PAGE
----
Testing face recognition on people of color isn't a bad thing unless you do it the wrong way

It's no secret that using any sort of software that does more than a cursory "look" at people has issues when used by a person of color. Microsoft had issues with the Kinect and even a simple heart-rate sensor on your smartwatch can struggle here. Google is trying to avoid these kinds of issues by training its smart face unlocking using people of color in the hopes that more data fed into the system can help overcome the problem.

You can't use any sort of face recognition software unless it works for everyone.

I think most of us can agree that this is a good thing. We're all people and though skin color is simply a cosmetic difference, it is a valid concern in some cases. Working to make it less of one is a great idea. But it's still going to always be something that's almost uncomfortable to talk about because it focuses on the idea that skin color implies a difference beyond the visual. It's human nature to try to be unoffending and politely shy away from anything outside our comfort zone.

More: I'm big and black and heart rate monitors are terrible for people like me

The issue isn't really anything we should feel uncomfortable about, that's just how we're wired inside. But taking to task something that's already controversial and bungling it beyond belief is something Google should know better than to do and having third-party contractors deceive people and target vulnerable folks like the homeless to gather this data is downright stupid.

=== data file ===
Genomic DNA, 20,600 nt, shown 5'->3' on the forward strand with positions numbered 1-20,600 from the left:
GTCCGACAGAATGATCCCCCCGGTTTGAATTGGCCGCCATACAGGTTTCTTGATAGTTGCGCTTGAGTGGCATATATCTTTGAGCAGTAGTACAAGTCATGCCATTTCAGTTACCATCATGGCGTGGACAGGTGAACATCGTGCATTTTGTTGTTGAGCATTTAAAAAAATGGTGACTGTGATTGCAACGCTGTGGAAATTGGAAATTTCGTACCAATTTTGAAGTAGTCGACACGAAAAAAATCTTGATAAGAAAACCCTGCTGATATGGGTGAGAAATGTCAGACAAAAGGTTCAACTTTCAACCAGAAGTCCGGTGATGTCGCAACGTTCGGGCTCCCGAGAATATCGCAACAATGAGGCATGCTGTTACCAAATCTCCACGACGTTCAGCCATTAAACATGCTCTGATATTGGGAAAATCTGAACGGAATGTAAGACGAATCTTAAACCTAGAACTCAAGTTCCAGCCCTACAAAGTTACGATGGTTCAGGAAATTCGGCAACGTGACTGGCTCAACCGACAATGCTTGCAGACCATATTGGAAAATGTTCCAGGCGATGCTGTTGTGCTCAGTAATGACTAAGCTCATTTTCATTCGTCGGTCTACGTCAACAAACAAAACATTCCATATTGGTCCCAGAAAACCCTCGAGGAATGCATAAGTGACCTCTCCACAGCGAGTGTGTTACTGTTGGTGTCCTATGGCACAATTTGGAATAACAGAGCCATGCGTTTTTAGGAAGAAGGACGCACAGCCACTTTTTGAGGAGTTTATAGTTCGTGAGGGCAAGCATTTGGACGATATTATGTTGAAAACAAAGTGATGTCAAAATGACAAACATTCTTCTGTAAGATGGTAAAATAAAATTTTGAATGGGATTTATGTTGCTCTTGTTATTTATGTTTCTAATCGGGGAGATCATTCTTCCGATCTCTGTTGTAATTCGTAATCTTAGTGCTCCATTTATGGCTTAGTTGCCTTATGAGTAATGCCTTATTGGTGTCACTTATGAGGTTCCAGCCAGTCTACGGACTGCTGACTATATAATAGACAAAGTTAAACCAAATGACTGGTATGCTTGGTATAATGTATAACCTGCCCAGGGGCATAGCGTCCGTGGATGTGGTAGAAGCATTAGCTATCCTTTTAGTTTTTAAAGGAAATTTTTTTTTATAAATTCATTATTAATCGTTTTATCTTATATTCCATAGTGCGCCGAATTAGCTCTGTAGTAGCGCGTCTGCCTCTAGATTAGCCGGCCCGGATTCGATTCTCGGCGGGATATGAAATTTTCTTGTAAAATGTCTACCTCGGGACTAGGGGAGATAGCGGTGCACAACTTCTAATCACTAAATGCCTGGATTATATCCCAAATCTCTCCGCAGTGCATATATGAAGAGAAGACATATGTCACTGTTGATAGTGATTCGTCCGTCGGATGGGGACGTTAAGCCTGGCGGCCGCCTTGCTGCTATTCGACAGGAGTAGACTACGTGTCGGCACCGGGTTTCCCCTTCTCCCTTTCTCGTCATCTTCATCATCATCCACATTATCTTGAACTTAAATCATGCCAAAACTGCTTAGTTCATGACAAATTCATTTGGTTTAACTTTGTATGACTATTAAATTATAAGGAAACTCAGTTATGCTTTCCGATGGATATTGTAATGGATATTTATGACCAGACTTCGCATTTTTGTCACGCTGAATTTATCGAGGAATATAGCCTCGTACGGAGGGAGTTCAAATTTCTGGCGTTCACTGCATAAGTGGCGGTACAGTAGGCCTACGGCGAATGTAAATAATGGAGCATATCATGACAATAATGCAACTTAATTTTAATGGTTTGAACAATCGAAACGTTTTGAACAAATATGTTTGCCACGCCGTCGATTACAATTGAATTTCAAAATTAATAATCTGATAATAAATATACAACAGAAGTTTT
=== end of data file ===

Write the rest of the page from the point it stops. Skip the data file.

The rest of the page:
In case you're not aware, that's exactly what Google is accused of doing according to the New York Daily News. Interviews with current and former employees claim that they were directed to target the homeless because they would be less likely to talk to the media. Or that they were simply playing a "selfie game" or that the $5 gift card they would receive could be exchanged for cash in certain states.

As mentioned, gathering this data is for a good cause. We saw Apple do the same thing prior to the launch of Face ID and for the same reason — you only fix the issue of face recognition working so poorly with darker skin by collecting more data. Google needs to do this for the launch of the Pixel 4. It's not what Google was doing here or why it was doing it — it's how.

The problem isn't what Google is doing, it's how.